Keeler with her friend Mandy Rice-Davies; The couple were embroiled in one of the biggest political scandals British politics had ever seen in 1961 when they celebrated with London osteopath Stephen Ward and his high society friends – including John Profumo
In 1963, Profumo, who had plans to become Prime Minister, stepped down from his cabinet post after admitting he lied to the House of Commons about the nature of his relationship with Keeler (British Secretary of War John Profumo and his wife Valerie Hobson in 1961) .
Platt also revealed some of the men his mother was linked with after instantly becoming famous from the scandal, including Ringo Starr, Warren Beatty, and George Peppard
The trial of Christine Keeler was shown earlier this year on a TV show of the same name. Pictured Sophie Cookson as Christine, center.
He said to Mahoney, “I think I now have something strong enough to excuse Christine – a plea for mercy.
“We have a number of reasons why we believe she should never have gone to jail. And today she would not have been found guilty. & # 39;
While Keeler's son warned that the process would be long and complicated, he said he was confident the family had a strong case.
Seymour says his mother asked him to "do everything possible to ensure the truth is told" before she passed away in 2017, aged 785
Seymour said that in the years following her imprisonment, some of the world's biggest stars, including a Beatle, have been partied and played with.
He explains, “She actually got out of jail and turned into a ton of money for selling all of her stories in newspapers for incredible amounts, so she was very, very rich.
“She went to the right parties and met the right people. She had relationships with everyone you can imagine from that time … from Warren Beatty to George Peppard to Ringo Starr. Nobody knows that she had a brief affair with Ringo Starr. & # 39;
A film called Scandal with John Hurt, Ian McKellen and Joanne Whalley Kilmer (as Christine) was made out of the Profumo affair in 1989. According to Seymour, the actors accused the producers of turning the set into a porn movie & # 39;
A judicial investigation penned by Lord Denning was due to open in the 1990s, but then British Prime Minister John Major. It will now be released in 2048
SCHEDULE OF A SCANDAL: HOW THE PROFUMO AFFAIR ROCKED BRITISH POLITICS
The Profumo affair had it all – sex, lies, and espionage. It broke out at the height of the Cold War when espionage was rampant and the threat of war was imminent with the outbreak of the Cuban Missile Crisis. This is how it developed:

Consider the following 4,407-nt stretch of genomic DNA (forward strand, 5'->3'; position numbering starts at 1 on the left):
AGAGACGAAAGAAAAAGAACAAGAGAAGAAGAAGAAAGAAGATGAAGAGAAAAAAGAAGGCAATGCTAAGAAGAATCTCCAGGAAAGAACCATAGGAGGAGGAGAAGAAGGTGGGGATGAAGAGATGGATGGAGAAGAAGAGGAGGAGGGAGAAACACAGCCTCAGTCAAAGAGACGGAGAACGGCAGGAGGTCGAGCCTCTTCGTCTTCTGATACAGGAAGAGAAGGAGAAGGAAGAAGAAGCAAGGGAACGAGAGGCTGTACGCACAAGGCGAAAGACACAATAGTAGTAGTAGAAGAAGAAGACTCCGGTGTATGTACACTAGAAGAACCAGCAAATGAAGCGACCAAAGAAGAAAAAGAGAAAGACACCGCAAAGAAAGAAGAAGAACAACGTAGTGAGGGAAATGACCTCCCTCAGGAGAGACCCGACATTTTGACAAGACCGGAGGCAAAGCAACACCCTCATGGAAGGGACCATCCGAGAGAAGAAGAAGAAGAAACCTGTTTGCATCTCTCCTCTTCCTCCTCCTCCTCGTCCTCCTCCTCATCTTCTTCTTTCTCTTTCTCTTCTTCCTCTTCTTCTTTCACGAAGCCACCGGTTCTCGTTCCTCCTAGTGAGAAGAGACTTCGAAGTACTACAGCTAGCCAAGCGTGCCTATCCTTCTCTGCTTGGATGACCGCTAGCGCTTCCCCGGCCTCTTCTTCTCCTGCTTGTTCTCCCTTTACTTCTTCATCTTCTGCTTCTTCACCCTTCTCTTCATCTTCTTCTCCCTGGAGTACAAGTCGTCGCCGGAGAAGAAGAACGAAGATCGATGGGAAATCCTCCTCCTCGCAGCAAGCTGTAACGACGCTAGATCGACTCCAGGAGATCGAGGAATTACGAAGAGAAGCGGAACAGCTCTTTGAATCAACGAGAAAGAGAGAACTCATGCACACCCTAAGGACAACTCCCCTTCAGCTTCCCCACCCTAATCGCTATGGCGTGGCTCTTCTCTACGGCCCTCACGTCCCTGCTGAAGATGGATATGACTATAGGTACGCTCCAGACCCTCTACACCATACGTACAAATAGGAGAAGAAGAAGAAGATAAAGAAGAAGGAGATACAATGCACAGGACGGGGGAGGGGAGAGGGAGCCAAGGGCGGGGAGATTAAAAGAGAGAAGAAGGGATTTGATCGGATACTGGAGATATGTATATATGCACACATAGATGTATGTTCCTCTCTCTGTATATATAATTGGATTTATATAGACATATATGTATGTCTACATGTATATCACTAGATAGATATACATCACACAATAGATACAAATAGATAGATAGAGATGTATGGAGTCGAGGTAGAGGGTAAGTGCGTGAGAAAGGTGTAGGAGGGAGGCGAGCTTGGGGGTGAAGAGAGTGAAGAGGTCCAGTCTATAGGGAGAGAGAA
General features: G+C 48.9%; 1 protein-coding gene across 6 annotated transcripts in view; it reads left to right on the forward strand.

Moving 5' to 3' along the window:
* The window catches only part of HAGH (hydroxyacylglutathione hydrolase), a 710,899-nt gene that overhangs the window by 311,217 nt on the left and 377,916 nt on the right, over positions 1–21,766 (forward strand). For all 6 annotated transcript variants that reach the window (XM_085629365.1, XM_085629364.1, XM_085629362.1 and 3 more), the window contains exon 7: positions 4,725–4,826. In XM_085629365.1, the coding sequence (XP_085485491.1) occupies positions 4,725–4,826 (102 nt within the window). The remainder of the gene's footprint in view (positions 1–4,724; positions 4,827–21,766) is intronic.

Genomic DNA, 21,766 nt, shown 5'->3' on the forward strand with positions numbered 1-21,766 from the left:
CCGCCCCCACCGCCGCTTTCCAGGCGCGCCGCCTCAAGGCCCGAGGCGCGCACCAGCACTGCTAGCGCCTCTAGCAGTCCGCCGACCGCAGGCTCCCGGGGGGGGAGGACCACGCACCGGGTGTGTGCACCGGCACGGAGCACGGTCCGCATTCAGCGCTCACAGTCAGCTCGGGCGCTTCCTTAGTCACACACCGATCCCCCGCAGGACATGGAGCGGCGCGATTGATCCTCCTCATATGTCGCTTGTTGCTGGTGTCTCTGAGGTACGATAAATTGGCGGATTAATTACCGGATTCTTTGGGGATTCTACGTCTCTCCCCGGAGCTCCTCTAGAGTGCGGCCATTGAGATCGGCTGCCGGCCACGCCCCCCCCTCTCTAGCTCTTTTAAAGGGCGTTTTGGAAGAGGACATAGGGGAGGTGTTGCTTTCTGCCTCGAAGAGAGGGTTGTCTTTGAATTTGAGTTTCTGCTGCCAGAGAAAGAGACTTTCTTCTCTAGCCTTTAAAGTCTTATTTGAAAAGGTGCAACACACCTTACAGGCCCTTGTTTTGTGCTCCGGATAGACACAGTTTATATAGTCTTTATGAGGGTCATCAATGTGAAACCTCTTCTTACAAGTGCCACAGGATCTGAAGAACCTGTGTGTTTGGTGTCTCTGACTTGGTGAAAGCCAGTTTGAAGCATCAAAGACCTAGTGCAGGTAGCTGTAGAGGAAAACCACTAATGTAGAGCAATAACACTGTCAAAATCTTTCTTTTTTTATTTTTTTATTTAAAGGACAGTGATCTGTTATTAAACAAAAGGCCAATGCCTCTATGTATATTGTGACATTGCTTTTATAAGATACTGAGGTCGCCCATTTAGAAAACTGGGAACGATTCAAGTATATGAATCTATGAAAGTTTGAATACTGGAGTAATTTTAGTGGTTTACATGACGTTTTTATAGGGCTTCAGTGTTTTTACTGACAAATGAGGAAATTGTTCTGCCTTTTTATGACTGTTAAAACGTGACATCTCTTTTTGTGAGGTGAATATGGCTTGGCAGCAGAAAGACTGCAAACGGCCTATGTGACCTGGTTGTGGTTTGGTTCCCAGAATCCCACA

April 1960: At the height of the Cold War, Christine Keeler, who left her home in Wraysbury, Berks, made her way to London and began working at Murray's Cabaret Club in Soho. There she meets Dr. Stephen Ward, a London osteopath. Within a few weeks she had moved into his Bayswater apartment. She soon meets Mandy Rice-Davies at Murray's and the two become party attendants.
Christine Keeler in May 1963 in Cannes, France; Her affair with Profumo only lasted a few weeks, but it changed her whole life
July 1961: Ward introduces 19-year-old Keeler to Secretary of War John Profumo while Lord and Lady Astor host a party at their stately home in Cliveden in Taplow, Bucks. Keeler and Profumo have an affair that lasts only a few weeks. At the same time she gets into an affair with Commander Eugene Ivanov, a Soviet naval attaché at the Russian Embassy in London.
March 1963: After months of speculation among MPs, Profumo is forced to face the Commons, where he says: “There has been no inappropriateness whatsoever in my acquaintance with Miss Keeler and I made the statement based on what was said in the House by three honorary members yesterday whose expressions were protected by privileges. & # 39;
June 1963: Ward is arrested in Watford and taken to Marylebone Police Station, where he is accused of living on immoral income. His trial will soon begin at the Old Bailey.
June 5, 1963: Profumo resigns from his cabinet post after admitting he lied to the House of Commons about the nature of his relationship with Keeler.
A career in tatters: Profumo had to admit that he had lied about his affair with the then 19-year-old showgirl, who was 27 years younger than him
August 1963: On the final day of his trial, Ward is found dead at his London home after overdosing on sleeping pills.
December 1963: Keeler is found guilty of perjury in the trial of her former boyfriend, Lucky Gordon, and is jailed for nine months.